A mirepoix (// meer-PWAH; French: [miʁ.pwa]) is a flavor base made from diced vegetables cooked—usually with butter, oil, or other fat—for a long time on low heat without coloring or browning, as further cooking, often with the addition of tomato purée, creates a darkened brown mixture called pinçage. It is not sautéed or otherwise hard-cooked, because the intention is to sweeten the ingredients rather than caramelize them. It is a long-standing cooking technique in French cuisine.
When the mirepoix is not precooked, the constituent vegetables may be cut to a larger size, depending on the overall cooking time for the dish. Usually the vegetable mixture is onions, carrots, and celery (either common 'pascal' celery or celeriac), with the traditional ratio being 2:1:1—two parts onion, one part carrot, and one part celery. Mirepoix is the flavor base for a wide variety of Western dishes: stocks, soups, stews and sauces.
Similar flavor bases include the Italian soffritto, the Spanish and Portuguese sofrito/refogado (braised onions, garlic and tomato), as well as a variation with tomato paste instead of fresh tomato of the Eastern Mediterranean and Balkans region, the German Suppengrün (leeks, carrots and celeriac), the Polish włoszczyzna (leeks, carrots, celery root and parsley root), the Russian/Ukrainian smazhennya or zazharka (onion, carrot and possibly celery, beets or pepper), the United States Cajun/Creole holy trinity (onions, celery and bell peppers), and possibly the French duxelles (mushrooms and often onion or shallot and herbs, reduced to a paste).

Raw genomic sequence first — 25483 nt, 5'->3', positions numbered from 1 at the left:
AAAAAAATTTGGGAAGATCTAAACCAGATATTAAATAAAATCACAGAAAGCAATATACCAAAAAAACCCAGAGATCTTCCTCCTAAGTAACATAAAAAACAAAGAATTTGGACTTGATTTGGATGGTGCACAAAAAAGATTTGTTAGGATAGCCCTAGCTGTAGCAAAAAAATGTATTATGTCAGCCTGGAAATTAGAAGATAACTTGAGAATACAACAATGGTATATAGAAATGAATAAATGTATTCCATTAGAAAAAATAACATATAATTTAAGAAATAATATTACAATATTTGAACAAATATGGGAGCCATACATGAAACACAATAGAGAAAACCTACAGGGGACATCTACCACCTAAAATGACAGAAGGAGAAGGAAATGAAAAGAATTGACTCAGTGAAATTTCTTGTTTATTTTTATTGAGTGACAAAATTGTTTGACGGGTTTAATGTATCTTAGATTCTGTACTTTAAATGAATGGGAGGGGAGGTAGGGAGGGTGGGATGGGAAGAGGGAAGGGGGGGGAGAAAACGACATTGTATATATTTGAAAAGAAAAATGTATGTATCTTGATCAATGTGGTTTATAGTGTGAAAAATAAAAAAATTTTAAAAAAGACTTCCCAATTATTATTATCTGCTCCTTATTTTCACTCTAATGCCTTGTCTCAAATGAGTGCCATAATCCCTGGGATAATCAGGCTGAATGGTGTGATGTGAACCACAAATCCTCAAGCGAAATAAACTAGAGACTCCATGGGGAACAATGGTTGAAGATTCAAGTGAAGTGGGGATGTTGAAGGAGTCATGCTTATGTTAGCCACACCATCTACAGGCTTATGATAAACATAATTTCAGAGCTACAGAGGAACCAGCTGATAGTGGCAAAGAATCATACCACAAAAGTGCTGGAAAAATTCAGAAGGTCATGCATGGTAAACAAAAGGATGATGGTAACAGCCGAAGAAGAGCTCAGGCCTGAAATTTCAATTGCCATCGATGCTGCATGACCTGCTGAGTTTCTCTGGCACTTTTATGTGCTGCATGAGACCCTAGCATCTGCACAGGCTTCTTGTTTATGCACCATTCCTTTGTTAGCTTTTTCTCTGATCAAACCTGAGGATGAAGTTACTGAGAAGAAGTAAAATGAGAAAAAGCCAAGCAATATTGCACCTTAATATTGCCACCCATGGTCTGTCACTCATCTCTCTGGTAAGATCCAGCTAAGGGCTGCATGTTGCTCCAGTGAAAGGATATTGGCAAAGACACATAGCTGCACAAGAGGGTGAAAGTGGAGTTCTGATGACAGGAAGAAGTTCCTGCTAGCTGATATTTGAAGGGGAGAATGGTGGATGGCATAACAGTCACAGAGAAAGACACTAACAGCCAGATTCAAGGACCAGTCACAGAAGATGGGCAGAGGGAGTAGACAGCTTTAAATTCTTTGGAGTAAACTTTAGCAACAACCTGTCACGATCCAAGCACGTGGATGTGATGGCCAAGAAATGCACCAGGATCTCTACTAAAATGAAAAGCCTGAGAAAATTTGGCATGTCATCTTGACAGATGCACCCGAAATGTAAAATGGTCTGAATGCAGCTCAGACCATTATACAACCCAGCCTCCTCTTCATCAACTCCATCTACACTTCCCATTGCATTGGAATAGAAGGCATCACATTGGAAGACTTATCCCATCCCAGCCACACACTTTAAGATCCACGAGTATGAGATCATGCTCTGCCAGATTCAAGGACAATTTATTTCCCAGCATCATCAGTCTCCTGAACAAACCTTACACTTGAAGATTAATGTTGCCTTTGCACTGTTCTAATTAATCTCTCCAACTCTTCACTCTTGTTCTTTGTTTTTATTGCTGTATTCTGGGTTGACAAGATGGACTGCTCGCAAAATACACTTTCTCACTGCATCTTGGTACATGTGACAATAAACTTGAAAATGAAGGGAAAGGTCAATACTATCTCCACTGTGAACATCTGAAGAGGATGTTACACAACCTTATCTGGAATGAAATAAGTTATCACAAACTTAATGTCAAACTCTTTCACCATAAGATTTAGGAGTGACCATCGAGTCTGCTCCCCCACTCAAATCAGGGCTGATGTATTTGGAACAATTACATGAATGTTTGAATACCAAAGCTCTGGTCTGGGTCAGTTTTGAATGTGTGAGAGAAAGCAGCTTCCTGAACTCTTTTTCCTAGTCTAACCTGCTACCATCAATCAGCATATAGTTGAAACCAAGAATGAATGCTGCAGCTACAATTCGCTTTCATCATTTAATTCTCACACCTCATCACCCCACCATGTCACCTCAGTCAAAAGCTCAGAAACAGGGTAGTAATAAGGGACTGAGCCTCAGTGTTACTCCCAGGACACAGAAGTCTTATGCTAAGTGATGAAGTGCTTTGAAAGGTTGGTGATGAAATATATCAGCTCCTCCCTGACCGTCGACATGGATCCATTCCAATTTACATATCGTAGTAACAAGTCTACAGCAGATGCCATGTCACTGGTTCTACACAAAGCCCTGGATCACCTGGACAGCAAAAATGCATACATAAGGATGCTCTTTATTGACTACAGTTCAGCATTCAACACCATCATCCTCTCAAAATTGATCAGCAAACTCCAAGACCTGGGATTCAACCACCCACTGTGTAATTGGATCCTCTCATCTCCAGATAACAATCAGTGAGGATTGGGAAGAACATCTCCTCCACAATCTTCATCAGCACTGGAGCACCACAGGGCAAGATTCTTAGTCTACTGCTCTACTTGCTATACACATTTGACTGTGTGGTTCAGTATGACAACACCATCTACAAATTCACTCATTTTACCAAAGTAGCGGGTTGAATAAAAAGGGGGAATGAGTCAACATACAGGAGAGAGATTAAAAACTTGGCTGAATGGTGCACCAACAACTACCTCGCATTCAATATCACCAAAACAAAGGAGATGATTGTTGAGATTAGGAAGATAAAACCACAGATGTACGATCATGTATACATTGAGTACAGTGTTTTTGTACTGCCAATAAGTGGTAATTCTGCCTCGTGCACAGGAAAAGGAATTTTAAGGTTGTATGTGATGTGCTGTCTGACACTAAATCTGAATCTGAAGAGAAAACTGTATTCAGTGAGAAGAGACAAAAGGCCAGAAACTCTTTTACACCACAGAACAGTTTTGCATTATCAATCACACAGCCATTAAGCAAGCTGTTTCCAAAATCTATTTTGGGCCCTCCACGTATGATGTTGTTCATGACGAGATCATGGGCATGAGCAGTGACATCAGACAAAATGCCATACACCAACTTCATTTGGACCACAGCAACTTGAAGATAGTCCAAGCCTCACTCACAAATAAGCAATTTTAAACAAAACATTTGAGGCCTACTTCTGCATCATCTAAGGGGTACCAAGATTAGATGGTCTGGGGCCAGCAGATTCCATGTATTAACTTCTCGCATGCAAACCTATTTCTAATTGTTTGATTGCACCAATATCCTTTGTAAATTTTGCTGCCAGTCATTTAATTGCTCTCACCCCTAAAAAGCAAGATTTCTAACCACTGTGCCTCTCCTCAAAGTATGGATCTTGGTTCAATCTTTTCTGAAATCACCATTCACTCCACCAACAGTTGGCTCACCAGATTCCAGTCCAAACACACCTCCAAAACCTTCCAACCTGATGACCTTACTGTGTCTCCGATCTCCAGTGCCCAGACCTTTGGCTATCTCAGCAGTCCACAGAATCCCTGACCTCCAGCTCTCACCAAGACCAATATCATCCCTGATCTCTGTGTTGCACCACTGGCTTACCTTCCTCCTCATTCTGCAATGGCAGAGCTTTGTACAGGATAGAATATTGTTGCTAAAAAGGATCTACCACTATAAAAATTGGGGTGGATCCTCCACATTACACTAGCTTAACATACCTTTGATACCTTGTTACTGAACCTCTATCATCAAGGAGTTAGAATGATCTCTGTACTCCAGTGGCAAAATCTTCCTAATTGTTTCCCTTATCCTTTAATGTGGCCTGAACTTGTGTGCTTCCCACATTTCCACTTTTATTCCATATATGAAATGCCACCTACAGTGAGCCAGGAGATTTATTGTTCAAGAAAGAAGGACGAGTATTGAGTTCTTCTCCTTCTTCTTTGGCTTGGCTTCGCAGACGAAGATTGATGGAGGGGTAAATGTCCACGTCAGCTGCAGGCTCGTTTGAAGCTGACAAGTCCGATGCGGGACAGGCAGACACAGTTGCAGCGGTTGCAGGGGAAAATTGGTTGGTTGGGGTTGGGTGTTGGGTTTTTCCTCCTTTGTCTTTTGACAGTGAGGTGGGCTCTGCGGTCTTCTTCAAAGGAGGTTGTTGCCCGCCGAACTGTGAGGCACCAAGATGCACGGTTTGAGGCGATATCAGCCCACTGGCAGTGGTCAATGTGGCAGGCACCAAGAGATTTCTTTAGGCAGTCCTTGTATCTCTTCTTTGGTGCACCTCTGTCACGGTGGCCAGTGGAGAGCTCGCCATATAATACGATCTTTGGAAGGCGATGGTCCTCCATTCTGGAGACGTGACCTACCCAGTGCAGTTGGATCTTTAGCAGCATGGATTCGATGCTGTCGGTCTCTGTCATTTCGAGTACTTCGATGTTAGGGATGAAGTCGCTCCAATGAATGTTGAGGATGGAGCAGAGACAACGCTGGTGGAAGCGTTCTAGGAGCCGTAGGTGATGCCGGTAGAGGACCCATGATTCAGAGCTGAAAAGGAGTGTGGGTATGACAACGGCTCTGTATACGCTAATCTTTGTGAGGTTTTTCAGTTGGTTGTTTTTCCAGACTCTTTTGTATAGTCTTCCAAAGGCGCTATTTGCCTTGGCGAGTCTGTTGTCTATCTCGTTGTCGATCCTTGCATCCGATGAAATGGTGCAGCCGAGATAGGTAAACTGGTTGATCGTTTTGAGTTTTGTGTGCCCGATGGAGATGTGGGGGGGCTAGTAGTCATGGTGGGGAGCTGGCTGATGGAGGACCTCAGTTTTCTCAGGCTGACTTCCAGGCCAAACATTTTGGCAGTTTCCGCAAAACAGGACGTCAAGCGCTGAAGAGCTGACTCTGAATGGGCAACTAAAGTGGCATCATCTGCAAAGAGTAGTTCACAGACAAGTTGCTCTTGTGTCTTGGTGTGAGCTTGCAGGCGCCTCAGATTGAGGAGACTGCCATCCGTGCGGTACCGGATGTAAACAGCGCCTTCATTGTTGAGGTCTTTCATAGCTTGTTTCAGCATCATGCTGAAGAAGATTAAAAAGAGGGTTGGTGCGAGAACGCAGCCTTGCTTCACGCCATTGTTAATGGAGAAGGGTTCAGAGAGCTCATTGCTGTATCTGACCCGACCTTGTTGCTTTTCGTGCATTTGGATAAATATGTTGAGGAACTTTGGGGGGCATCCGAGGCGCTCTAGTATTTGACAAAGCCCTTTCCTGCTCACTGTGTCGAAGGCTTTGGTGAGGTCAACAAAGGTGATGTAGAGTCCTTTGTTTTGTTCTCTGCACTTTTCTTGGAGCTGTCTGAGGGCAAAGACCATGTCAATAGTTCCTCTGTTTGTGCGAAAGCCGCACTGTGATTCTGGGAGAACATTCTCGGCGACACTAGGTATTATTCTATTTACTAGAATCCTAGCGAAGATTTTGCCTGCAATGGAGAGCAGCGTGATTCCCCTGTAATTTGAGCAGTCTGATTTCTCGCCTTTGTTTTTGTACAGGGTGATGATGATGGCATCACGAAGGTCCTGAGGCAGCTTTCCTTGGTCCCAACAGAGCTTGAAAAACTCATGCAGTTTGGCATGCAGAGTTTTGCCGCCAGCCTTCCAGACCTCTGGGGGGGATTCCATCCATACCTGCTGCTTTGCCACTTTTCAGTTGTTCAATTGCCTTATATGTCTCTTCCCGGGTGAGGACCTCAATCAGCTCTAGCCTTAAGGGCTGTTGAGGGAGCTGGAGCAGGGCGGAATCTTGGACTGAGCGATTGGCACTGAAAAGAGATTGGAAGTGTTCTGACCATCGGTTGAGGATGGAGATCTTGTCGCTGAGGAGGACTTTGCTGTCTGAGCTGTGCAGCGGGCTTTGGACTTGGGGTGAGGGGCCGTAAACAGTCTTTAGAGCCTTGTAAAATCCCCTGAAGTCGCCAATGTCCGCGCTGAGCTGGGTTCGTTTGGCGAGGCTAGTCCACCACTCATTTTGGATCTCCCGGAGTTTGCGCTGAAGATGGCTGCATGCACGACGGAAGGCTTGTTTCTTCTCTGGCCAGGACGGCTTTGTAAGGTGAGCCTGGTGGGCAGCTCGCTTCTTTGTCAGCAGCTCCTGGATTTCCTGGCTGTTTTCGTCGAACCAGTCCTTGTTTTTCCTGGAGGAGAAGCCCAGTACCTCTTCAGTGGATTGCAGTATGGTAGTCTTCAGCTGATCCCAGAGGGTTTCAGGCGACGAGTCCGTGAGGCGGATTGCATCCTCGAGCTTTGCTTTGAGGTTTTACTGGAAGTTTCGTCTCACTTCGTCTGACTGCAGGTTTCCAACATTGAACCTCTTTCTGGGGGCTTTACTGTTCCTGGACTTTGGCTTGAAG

Though the cooking technique is probably older, the word mirepoix dates from the 18th century and derives, as do many other appellations in French cuisine, from the aristocratic employer of the cook credited with establishing and stabilizing it: in this case, Charles-Pierre-Gaston François de Lévis, duc de Lévis-Mirepoix (1699–1757), French field marshal and ambassador and a member of the noble family of Lévis, lords of Mirepoix in Languedoc (nowadays in the department of Ariège) since the 11th century. According to Pierre Larousse (quoted in The Oxford Companion to Food), the unfortunate Duke of Mirepoix was "an incompetent and mediocre individual ... who owed his vast fortune to the affection Louis XV felt toward his wife and who had but one claim to fame: he gave his name to a sauce made of all kinds of meat and a variety of seasonings".
The term is not encountered regularly in French culinary texts until the 19th century, so it is difficult to know what a dish à la mirepoix was like in 18th-century France. Antoine Beauvilliers, for instance, in 1814, gives a short recipe for a Sauce à la Mirepoix which is a buttery, wine-laced stock garnished with an aromatic mixture of carrots, onions, and a bouquet garni. Marie-Antoine Carême, in 1816, gives a similar recipe, calling it simply "Mire-poix". By the mid-19th century, Jules Gouffé refers to mirepoix as "a term in use for such a long time that I do not hesitate to use it here". His mirepoix is listed among essences and, indeed, is a meaty concoction (laced with two bottles of Madeira), which, like all other essences, was used to enrich many a classic sauce. By the end of the 19th century, the mirepoix had taken on its modern meaning. Joseph Favre, in his Dictionnaire universel de cuisine (c. 1895, reprinted 1978), uses the term to describe a mixture of ham, carrots, onions, and herbs used as an aromatic condiment when making sauces or braising meat. The matignon is very similar to the mirepoix, except that the matignon is designed to be brought to the table and eaten with the dish or alone as a side dish.